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you can’t lose

June 24, 2011 Leave a comment

Bottom of the third. First game of our biggest tournament of the season. 9-1 lead. As the Dirt Dawgs take the field, the coaching braintrust decides to save our starting pitcher’s arm, so I tell the pitcher to move to second and Nathan to take the mound.

At this point, I should note that Nathan had never  pitched in a game. In fact, he’d only thrown about 20 pitches off a mound after practice as we were messing around to see if he could do it. So telling him he was going to pitch in a big game was first, shocking and second, terrifying.

After I got back to the dugout, I turned around to watch him warm up and saw him in a near panic as he was giving his name to the umpire and getting ready to throw his warm-up pitches. To head off the impending meltdown, I jogged back out to the mound to explain the situation to my 9 year old little man.

“We’re up 8, the most they can score is 7 (this tourney had a run per inning rule). No matter what you do, you can’t lose this game. You can’t fail.”

The shoulders relax. The grin comes out. Now we’re ready to play ball.

First batter – hits the first pitch hard back to the mound. Nathan fields it clean and throws him out. 1 pitch, 1 out. The grin gets bigger.
Second batter –  bunts for a hit. Then scores on the next pitch as he steals second and gets around on a error.
Third batter – strikes out on 5 pitches. The grin is now so big I’m afraid he’s going to trip over it.
Fourth better – grounds out to 3rd.

Four batters, 13 pitches, 3 outs, we win. Nathan runs off the field and jumps into my arms, convinced that this pitching thing is easy.

As I think about it (with probably an unhealthy amount of pride), I’m struck by the power that comes from understanding that there is no way to fail. Fear turns to confidence. Freedom and faith break out. Tears are swallowed by a grin that just keeps growing. Confidence gained yields a greater willingness to risk again.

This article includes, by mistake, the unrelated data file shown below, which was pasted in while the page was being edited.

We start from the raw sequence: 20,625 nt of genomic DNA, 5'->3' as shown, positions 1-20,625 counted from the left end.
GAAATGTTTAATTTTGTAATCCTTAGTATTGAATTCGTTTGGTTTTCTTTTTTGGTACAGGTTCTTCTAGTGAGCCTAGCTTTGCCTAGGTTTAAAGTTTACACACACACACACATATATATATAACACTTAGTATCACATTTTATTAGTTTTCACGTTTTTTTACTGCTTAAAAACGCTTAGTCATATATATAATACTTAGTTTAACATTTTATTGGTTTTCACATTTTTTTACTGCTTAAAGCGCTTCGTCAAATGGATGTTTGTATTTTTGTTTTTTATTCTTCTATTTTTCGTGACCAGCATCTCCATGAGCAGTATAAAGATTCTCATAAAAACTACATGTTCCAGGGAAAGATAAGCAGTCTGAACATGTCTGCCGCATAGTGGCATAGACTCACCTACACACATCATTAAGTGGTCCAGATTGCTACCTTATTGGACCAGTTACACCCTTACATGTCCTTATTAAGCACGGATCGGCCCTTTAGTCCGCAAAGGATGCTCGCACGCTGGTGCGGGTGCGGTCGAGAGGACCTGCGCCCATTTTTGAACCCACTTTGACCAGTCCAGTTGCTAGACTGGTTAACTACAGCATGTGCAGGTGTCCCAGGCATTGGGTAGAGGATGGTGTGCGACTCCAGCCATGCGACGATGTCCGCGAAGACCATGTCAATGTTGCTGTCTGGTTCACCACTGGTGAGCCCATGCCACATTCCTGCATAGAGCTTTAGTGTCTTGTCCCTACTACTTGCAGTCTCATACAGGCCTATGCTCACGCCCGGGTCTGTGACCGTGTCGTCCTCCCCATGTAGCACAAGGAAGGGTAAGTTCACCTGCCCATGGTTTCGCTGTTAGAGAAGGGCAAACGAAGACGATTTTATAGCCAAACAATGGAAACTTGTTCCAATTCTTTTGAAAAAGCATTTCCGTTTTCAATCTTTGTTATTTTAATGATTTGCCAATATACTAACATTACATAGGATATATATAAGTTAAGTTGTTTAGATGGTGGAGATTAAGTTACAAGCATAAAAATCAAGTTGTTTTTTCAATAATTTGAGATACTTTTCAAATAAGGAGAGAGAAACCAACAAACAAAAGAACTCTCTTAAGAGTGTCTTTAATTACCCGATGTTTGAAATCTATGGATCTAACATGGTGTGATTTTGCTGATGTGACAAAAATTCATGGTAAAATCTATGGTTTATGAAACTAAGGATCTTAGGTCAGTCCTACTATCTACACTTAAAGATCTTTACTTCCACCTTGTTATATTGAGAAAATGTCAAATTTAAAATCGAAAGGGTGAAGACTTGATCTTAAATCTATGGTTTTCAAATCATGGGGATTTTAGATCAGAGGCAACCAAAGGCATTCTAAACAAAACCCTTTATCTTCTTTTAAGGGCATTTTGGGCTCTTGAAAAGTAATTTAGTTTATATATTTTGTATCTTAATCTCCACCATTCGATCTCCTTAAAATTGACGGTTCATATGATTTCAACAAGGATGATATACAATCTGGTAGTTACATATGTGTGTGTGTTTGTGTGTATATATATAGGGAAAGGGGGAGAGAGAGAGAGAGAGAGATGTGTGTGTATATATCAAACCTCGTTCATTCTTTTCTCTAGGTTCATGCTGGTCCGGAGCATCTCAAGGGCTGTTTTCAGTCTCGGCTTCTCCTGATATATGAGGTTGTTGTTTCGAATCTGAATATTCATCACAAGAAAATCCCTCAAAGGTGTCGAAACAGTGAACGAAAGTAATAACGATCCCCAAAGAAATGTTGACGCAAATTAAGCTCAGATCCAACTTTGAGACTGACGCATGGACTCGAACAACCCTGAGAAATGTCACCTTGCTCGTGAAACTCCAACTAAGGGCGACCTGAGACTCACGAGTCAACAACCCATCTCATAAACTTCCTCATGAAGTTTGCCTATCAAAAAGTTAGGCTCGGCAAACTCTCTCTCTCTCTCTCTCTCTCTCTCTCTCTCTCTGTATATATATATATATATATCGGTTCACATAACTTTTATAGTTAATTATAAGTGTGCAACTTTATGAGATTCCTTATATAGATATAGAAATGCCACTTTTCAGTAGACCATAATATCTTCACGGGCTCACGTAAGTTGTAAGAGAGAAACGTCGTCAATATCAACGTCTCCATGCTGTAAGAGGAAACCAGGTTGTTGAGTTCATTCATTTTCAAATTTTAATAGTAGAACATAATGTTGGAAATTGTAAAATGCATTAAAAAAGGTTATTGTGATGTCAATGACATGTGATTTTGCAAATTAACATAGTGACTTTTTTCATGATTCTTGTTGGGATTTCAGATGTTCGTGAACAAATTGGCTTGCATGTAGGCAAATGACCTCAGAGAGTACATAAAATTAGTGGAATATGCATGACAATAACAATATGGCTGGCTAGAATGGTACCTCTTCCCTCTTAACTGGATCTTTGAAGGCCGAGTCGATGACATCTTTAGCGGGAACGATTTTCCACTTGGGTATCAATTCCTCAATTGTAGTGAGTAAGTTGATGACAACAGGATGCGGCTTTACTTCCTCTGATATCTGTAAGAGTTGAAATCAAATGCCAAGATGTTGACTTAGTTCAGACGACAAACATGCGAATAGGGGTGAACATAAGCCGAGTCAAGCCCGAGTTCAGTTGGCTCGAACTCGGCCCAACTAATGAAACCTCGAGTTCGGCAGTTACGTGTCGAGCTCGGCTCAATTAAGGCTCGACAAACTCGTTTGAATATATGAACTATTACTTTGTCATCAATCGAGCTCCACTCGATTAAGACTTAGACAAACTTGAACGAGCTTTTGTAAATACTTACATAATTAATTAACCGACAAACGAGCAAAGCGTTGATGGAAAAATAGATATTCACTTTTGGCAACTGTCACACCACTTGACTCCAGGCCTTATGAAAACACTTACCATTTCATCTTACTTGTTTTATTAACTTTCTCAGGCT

What if the Church created space for dreamers to go big, but with a safety net beneath them, just in case? What if success wasn’t measured in results, but rather attempts?

What would you tackle if you knew you couldn’t lose?

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Categories: Church, family, Jesus, life, sports Tags: , ,

resolved

January 8, 2011 Leave a comment

Happy (week after) New Year!

I’m not much on resolutions. I don’t do well with the “I’m never (always) going to (insert thing here) for the rest of my life starting today.” I’ve found that I am not remotely disciplined enough to keep to those kinds of things. I wish I were in some ways because there are some things in me that could stand that kind of once and for all treatment. But alas.

All that being said, the newness of a new year feels like a good environment to think about directions I’ve taken and directions I want to pursue in the days ahead. So here’s the list. At least for now. The odds are good that I’ve forgotten something vital, but it’s a start.

1. Chase Jesus to be more like him. There’s never going to be a list like this that doesn’t have this on it because I’m pretty sure (read: “certain”) that I will have a long way to go for the rest of my life. God knows I sure do at this point.

2. Love more and better and louder. I want to love people more. Family, friends, neighbors, colleagues, students, and everybody else. But I want to do it in ways that demonstrate that love loudly and leave no room for doubt. I’m not good at it – it’s not a natural thing for me. But as #1 happens, I’m trusting that this will follow.

3. Get healthier. This isn’t a “go to the gym every day and lose 100 lbs by summer kind of thing”, I just want to undo the damage that has been done by five years of school life. Eat better, sleep more, get out on my bike. I’m never going to be “little”, but I want to feel and be better as I am.

4. Enjoy what I’m doing. I love teaching. I love being around and interacting with students. I even like the prep work that goes into making class happen. In fact, there isn’t much about academic life that I don’t like. But I sure do catch myself griping about it a lot. And I hate that. So I’m going to focus on enjoying it and making sure those around me know how I really feel about this life I’m chasing.